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ERIC Number: ED357382
Record Type: Non-Journal
Publication Date: 1993-Apr-1
Pages: 12
Abstractor: N/A
Reference Count: N/A
Student-Centered, Not Teacher-Abandoned: Peer Response Groups That Work.
Sommers, Elizabeth
A college composition instructor uses peer response groups in first-year composition, basic writing, and graduate courses because it seems to be a good alternative to more teacher-centered and teacher-dominated forms of education. The instructor has found the groups to be successful, but there are problems. Four typical problems are: the group member who is developmentally far behind her peers and offers only redundant comments; recent immigrants who usually dread and evade peer response groups; a group member (usually male) who constantly interrupts; and the very talented writer who overwhelms his peers. Group members dealing with these problems are indeed on task: they are learning that: (1) their suggestions may be redundant; (2) peer interaction can be avoided; (3) a reticent member can be persuaded to participate; (4) fine writing both pleases and dismays other group members; and (5) a power struggle for the floor can be won by an exasperated woman. The responsibility teachers have to distribute power in the classroom gives them choices: impose rules for group interaction, realizing that not all students are equal in ability; make power issues explicit, the subject of classroom study and discussion; and allow peer response groups to work these situations out on an individual basis without direct intervention. Teachers using peer response groups need to contemplate the implications of whatever instructional approach they take and decide how to empower their students in peer response groups. (RS)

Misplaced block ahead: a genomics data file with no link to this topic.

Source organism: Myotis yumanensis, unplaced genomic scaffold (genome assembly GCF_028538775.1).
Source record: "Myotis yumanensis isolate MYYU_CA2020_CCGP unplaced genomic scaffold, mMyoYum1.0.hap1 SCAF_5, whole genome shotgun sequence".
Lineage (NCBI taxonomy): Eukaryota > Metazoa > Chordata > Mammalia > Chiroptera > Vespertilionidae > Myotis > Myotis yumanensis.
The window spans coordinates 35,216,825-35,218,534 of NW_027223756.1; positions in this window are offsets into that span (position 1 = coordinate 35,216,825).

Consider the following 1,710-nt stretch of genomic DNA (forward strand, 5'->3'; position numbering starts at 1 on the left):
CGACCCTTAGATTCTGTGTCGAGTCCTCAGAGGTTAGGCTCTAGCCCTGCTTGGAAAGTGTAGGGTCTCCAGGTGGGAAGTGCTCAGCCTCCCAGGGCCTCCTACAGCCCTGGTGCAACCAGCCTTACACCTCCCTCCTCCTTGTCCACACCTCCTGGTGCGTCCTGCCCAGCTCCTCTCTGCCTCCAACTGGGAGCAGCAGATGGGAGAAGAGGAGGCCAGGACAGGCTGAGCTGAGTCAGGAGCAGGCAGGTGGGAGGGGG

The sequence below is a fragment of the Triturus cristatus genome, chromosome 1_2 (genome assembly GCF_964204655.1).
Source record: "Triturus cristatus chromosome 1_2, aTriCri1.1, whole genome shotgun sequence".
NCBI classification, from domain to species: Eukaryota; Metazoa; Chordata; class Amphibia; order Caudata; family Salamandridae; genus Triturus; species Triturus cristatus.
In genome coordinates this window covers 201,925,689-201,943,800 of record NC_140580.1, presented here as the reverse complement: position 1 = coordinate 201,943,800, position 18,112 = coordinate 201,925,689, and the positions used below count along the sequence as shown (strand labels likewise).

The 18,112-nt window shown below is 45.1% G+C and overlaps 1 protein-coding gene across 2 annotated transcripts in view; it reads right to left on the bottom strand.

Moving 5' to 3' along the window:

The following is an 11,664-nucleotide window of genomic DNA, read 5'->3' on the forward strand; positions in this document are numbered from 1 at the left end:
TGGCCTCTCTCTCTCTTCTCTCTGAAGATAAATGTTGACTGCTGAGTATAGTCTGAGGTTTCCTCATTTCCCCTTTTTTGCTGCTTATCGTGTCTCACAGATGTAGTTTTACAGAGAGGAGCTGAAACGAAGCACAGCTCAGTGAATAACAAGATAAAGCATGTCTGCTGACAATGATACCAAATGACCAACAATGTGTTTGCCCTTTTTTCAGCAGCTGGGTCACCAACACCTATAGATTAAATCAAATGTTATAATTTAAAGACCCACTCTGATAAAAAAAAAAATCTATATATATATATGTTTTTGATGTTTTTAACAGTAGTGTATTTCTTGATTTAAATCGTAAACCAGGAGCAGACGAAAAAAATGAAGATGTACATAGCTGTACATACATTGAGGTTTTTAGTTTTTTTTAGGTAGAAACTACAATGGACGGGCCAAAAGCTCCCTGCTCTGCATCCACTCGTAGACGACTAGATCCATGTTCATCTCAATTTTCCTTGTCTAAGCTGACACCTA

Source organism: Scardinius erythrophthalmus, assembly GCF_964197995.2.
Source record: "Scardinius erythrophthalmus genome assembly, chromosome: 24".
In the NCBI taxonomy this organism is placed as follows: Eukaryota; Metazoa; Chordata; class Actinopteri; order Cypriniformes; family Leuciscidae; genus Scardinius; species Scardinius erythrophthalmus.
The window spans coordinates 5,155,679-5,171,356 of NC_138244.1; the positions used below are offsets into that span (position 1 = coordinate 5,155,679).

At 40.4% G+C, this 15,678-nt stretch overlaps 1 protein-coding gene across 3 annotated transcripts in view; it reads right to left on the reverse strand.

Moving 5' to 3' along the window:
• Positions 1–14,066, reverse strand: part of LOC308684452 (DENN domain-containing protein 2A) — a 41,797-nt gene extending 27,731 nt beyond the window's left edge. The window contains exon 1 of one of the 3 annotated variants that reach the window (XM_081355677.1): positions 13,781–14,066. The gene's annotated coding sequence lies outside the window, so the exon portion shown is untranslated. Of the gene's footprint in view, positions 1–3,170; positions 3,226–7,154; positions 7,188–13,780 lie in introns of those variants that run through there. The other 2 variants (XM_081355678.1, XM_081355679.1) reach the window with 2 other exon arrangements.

Publication Type: Speeches/Meeting Papers; Guides - Classroom - Teacher
Education Level: N/A
Audience: N/A
Language: English
Sponsor: N/A
Authoring Institution: N/A